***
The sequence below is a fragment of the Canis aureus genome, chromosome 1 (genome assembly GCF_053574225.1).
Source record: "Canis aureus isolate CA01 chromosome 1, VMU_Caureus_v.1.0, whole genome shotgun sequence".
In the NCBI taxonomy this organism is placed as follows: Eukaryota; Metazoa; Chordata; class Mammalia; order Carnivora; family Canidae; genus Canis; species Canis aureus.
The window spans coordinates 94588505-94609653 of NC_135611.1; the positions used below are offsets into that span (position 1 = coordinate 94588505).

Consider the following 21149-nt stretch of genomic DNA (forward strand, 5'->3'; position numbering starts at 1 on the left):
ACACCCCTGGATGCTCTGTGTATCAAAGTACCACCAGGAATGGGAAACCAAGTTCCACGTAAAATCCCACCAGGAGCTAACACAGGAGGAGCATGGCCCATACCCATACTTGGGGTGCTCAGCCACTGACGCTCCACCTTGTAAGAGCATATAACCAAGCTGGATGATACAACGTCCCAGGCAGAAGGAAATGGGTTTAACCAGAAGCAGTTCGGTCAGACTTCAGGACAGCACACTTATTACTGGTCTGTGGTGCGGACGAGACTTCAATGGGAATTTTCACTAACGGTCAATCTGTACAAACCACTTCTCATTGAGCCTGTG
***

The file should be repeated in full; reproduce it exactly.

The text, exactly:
The sequence below is a fragment of the Canis aureus genome, chromosome 1 (genome assembly GCF_053574225.1).
Source record: "Canis aureus isolate CA01 chromosome 1, VMU_Caureus_v.1.0, whole genome shotgun sequence".
In the NCBI taxonomy this organism is placed as follows: Eukaryota; Metazoa; Chordata; class Mammalia; order Carnivora; family Canidae; genus Canis; species Canis aureus.
The window spans coordinates 94588505-94609653 of NC_135611.1; the positions used below are offsets into that span (position 1 = coordinate 94588505).

Consider the following 21149-nt stretch of genomic DNA (forward strand, 5'->3'; position numbering starts at 1 on the left):
ACACCCCTGGATGCTCTGTGTATCAAAGTACCACCAGGAATGGGAAACCAAGTTCCACGTAAAATCCCACCAGGAGCTAACACAGGAGGAGCATGGCCCATACCCATACTTGGGGTGCTCAGCCACTGACGCTCCACCTTGTAAGAGCATATAACCAAGCTGGATGATACAACGTCCCAGGCAGAAGGAAATGGGTTTAACCAGAAGCAGTTCGGTCAGACTTCAGGACAGCACACTTATTACTGGTCTGTGGTGCGGACGAGACTTCAATGGGAATTTTCACTAACGGTCAATCTGTACAAACCACTTCTCATTGAGCCTGTG